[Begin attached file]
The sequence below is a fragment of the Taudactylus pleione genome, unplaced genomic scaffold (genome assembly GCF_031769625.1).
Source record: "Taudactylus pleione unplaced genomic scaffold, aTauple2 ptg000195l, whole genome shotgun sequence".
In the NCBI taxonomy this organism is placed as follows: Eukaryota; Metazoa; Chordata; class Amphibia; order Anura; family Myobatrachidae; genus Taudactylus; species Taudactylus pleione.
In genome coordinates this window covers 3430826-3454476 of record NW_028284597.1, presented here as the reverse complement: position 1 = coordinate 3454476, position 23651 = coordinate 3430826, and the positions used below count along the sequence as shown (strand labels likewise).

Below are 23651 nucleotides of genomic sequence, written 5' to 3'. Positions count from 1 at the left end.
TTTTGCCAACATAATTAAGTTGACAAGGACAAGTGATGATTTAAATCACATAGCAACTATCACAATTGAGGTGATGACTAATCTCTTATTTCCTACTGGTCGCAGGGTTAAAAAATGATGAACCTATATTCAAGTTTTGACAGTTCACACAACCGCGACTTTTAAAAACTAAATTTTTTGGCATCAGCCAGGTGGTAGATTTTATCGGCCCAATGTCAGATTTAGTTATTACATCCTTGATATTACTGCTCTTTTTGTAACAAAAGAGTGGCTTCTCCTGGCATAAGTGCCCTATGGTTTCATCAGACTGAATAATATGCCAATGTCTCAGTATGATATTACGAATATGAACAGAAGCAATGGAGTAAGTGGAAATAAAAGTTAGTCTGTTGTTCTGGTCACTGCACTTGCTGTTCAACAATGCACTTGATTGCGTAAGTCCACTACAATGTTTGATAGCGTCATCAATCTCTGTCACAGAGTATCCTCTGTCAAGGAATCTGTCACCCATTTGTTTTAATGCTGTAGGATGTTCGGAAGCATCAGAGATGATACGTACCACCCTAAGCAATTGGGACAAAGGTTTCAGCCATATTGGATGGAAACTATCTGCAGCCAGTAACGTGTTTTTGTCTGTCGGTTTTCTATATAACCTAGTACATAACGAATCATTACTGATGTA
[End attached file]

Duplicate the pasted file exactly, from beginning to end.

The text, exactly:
The sequence below is a fragment of the Taudactylus pleione genome, unplaced genomic scaffold (genome assembly GCF_031769625.1).
Source record: "Taudactylus pleione unplaced genomic scaffold, aTauple2 ptg000195l, whole genome shotgun sequence".
In the NCBI taxonomy this organism is placed as follows: Eukaryota; Metazoa; Chordata; class Amphibia; order Anura; family Myobatrachidae; genus Taudactylus; species Taudactylus pleione.
In genome coordinates this window covers 3430826-3454476 of record NW_028284597.1, presented here as the reverse complement: position 1 = coordinate 3454476, position 23651 = coordinate 3430826, and the positions used below count along the sequence as shown (strand labels likewise).

Below are 23651 nucleotides of genomic sequence, written 5' to 3'. Positions count from 1 at the left end.
TTTTGCCAACATAATTAAGTTGACAAGGACAAGTGATGATTTAAATCACATAGCAACTATCACAATTGAGGTGATGACTAATCTCTTATTTCCTACTGGTCGCAGGGTTAAAAAATGATGAACCTATATTCAAGTTTTGACAGTTCACACAACCGCGACTTTTAAAAACTAAATTTTTTGGCATCAGCCAGGTGGTAGATTTTATCGGCCCAATGTCAGATTTAGTTATTACATCCTTGATATTACTGCTCTTTTTGTAACAAAAGAGTGGCTTCTCCTGGCATAAGTGCCCTATGGTTTCATCAGACTGAATAATATGCCAATGTCTCAGTATGATATTACGAATATGAACAGAAGCAATGGAGTAAGTGGAAATAAAAGTTAGTCTGTTGTTCTGGTCACTGCACTTGCTGTTCAACAATGCACTTGATTGCGTAAGTCCACTACAATGTTTGATAGCGTCATCAATCTCTGTCACAGAGTATCCTCTGTCAAGGAATCTGTCACCCATTTGTTTTAATGCTGTAGGATGTTCGGAAGCATCAGAGATGATACGTACCACCCTAAGCAATTGGGACAAAGGTTTCAGCCATATTGGATGGAAACTATCTGCAGCCAGTAACGTGTTTTTGTCTGTCGGTTTTCTATATAACCTAGTACATAACGAATCATTACTGATGTA